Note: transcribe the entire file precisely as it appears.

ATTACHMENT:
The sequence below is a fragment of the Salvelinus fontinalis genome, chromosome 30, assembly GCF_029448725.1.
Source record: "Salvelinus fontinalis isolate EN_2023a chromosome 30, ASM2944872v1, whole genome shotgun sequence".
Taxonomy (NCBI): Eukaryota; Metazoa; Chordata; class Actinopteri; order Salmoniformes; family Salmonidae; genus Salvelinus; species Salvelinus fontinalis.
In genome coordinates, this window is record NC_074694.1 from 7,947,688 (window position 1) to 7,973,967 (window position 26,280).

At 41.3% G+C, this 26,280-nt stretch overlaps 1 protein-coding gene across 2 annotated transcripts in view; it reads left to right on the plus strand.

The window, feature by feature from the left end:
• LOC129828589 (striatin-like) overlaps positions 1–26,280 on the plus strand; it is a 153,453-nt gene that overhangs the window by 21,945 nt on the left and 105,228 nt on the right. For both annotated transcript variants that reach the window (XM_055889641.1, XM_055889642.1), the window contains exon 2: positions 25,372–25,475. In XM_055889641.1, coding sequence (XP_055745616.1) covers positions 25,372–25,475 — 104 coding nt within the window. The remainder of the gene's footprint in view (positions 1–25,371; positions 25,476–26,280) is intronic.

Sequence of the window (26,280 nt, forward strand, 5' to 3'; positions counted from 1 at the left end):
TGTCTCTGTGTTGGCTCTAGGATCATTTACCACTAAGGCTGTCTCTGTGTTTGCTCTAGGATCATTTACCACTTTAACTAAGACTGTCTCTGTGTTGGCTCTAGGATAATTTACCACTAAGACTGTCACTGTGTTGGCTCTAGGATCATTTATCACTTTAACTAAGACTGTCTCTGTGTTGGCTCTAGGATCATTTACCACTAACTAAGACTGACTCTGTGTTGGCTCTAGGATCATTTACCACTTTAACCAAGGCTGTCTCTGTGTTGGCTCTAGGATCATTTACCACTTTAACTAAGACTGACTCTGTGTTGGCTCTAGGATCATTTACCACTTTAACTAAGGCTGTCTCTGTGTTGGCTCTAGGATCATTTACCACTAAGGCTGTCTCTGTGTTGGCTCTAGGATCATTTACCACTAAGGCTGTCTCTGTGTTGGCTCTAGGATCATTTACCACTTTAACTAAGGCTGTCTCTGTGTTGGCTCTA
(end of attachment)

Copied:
The sequence below is a fragment of the Salvelinus fontinalis genome, chromosome 30, assembly GCF_029448725.1.
Source record: "Salvelinus fontinalis isolate EN_2023a chromosome 30, ASM2944872v1, whole genome shotgun sequence".
Taxonomy (NCBI): Eukaryota; Metazoa; Chordata; class Actinopteri; order Salmoniformes; family Salmonidae; genus Salvelinus; species Salvelinus fontinalis.
In genome coordinates, this window is record NC_074694.1 from 7,947,688 (window position 1) to 7,973,967 (window position 26,280).

At 41.3% G+C, this 26,280-nt stretch overlaps 1 protein-coding gene across 2 annotated transcripts in view; it reads left to right on the plus strand.

The window, feature by feature from the left end:
• LOC129828589 (striatin-like) overlaps positions 1–26,280 on the plus strand; it is a 153,453-nt gene that overhangs the window by 21,945 nt on the left and 105,228 nt on the right. For both annotated transcript variants that reach the window (XM_055889641.1, XM_055889642.1), the window contains exon 2: positions 25,372–25,475. In XM_055889641.1, coding sequence (XP_055745616.1) covers positions 25,372–25,475 — 104 coding nt within the window. The remainder of the gene's footprint in view (positions 1–25,371; positions 25,476–26,280) is intronic.

Sequence of the window (26,280 nt, forward strand, 5' to 3'; positions counted from 1 at the left end):
TGTCTCTGTGTTGGCTCTAGGATCATTTACCACTAAGGCTGTCTCTGTGTTTGCTCTAGGATCATTTACCACTTTAACTAAGACTGTCTCTGTGTTGGCTCTAGGATAATTTACCACTAAGACTGTCACTGTGTTGGCTCTAGGATCATTTATCACTTTAACTAAGACTGTCTCTGTGTTGGCTCTAGGATCATTTACCACTAACTAAGACTGACTCTGTGTTGGCTCTAGGATCATTTACCACTTTAACCAAGGCTGTCTCTGTGTTGGCTCTAGGATCATTTACCACTTTAACTAAGACTGACTCTGTGTTGGCTCTAGGATCATTTACCACTTTAACTAAGGCTGTCTCTGTGTTGGCTCTAGGATCATTTACCACTAAGGCTGTCTCTGTGTTGGCTCTAGGATCATTTACCACTAAGGCTGTCTCTGTGTTGGCTCTAGGATCATTTACCACTTTAACTAAGGCTGTCTCTGTGTTGGCTCTA